allow us to find the smallest radius circle which passes through two points 𝐴 and
𝐵.

Consider the two points 𝐴 and
𝐵. What is the radius of the smallest
circle that can be drawn in order to pass through the two points?

In this question, we need to
determine the radius of the smallest circle which passes through two points 𝐴 and
𝐵. To answer this question, we start
by recalling that every point on a circle will be equidistant from its center. And we also recall another
fact. Every point which is equidistant
from two points 𝐴 and 𝐵 will lie on the perpendicular bisector of 𝐴 and 𝐵. So the center of our circle must
lie on the perpendicular bisector of 𝐴 and 𝐵. So let’s start by constructing
this. We need to draw the line segment
from 𝐴 to 𝐵 and then mark the midpoint of this line segment. We’ll call this 𝑀. Then the perpendicular bisector is
the line perpendicular to 𝐴𝐵 which passes through 𝑀. Any point which lies on this line
is equidistant from 𝐴 and 𝐵.

And so these can be choices for the
center of our circle. For example, 𝑀, 𝑀 two, 𝑀 three,
or 𝑀 four could be the centers of our circle. Then the radius of this circle
would just be the distance between the center and any point on the circle, for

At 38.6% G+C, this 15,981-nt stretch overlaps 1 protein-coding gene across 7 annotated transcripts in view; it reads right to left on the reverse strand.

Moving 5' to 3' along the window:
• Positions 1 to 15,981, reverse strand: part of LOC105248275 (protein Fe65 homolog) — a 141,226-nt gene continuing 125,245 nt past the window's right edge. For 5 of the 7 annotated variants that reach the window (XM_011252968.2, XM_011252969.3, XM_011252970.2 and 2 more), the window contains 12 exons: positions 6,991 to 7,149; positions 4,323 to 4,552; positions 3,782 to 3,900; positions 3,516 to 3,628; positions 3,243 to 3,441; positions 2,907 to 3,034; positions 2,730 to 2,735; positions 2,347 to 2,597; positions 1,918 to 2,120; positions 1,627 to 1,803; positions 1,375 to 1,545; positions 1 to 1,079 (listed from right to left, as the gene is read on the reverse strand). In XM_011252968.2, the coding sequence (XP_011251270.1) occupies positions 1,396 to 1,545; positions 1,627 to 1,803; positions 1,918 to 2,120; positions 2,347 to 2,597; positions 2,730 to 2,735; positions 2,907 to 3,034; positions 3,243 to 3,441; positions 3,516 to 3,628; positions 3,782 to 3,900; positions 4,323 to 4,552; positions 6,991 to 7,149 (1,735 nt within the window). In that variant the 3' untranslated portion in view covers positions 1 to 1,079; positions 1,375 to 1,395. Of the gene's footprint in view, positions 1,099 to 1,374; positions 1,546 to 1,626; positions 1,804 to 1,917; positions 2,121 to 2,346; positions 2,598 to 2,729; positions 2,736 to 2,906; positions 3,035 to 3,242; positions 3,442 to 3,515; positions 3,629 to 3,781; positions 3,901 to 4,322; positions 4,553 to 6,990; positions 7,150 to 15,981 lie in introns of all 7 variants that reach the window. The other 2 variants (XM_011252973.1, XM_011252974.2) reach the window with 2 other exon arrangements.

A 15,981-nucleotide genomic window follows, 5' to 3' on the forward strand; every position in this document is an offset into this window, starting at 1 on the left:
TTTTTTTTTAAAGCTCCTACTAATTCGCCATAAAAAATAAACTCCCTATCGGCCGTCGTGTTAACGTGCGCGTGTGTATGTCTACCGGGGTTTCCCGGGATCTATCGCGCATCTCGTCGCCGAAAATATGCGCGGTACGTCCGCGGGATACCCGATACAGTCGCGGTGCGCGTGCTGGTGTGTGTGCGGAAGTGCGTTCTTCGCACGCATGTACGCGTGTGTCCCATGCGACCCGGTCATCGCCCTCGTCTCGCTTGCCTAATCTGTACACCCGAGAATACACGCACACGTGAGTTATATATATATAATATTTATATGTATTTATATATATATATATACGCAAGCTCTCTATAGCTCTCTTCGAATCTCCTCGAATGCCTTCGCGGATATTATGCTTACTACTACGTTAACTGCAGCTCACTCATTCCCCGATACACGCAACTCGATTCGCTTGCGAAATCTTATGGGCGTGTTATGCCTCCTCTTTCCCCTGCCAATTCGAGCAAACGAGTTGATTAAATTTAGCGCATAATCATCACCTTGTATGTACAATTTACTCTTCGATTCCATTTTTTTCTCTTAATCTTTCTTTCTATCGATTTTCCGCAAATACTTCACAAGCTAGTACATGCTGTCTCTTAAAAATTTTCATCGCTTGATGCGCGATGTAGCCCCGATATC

example, the distance between the center and point 𝐴. Graphically, it appears the further
we get away from the point 𝑀, the larger this radius is. In fact, we can prove this is
true. For example, we can see that
triangle 𝐴𝑀𝑀 two is a right triangle. In particular, this means its
hypotenuse must be longer than the other sides. 𝐴𝑀𝑀 three is also a right
triangle, and 𝐴𝑀𝑀 four is another right triangle. So 𝑟 three is bigger than 𝑟, and
𝑟 four is bigger than 𝑟. Therefore, 𝑀 will be the circle
with the smallest radius which passes through 𝐴 and 𝐵.

And although we were not asked to
in this question, we can even sketch this circle by putting the points of our
compass at the point 𝑀 and then the tip of our compass at either the points 𝐴 or
𝐵. We were asked to find the radius of
this circle. Remember, we chose 𝑀 to be the
midpoint of the line segment 𝐴𝐵. And this means the value of 𝑟 is
going to be one-half the distance from 𝐴 to 𝐵. In other words, the radius of the
smallest circle which passes through two distinct points 𝐴 and 𝐵 is one-half the
distance from 𝐴 to 𝐵.

So far, we’ve constructed circles
through one point and through two distinct points. Now let’s try to construct the
circle through three distinct points 𝐴, 𝐵, and 𝐶. To do this, we need to find the
center of our circle which needs to be equidistant from all three points. If the center of the circle is
equidistant from all three points, then it must be equidistant from both 𝐴 and
𝐵. And we can find the set of all
points equidistant from both 𝐴 and 𝐵 by finding the perpendicular bisector. So we start by finding the midpoint
of the line segment between 𝐴 and 𝐵. And then we draw the line through
the midpoint 𝑀 one which is perpendicular to the line segment 𝐴𝐵. Every point equidistant from both
𝐴 and 𝐵 lies on the perpendicular bisector between 𝐴 and 𝐵. So if the center of our circle
exists, it must lie on this line.

But the exact same reasoning is
true for points 𝐶 and 𝐵. The center of our circle is
equidistant from 𝐶 and 𝐵, so it must lie on the perpendicular bisector of the line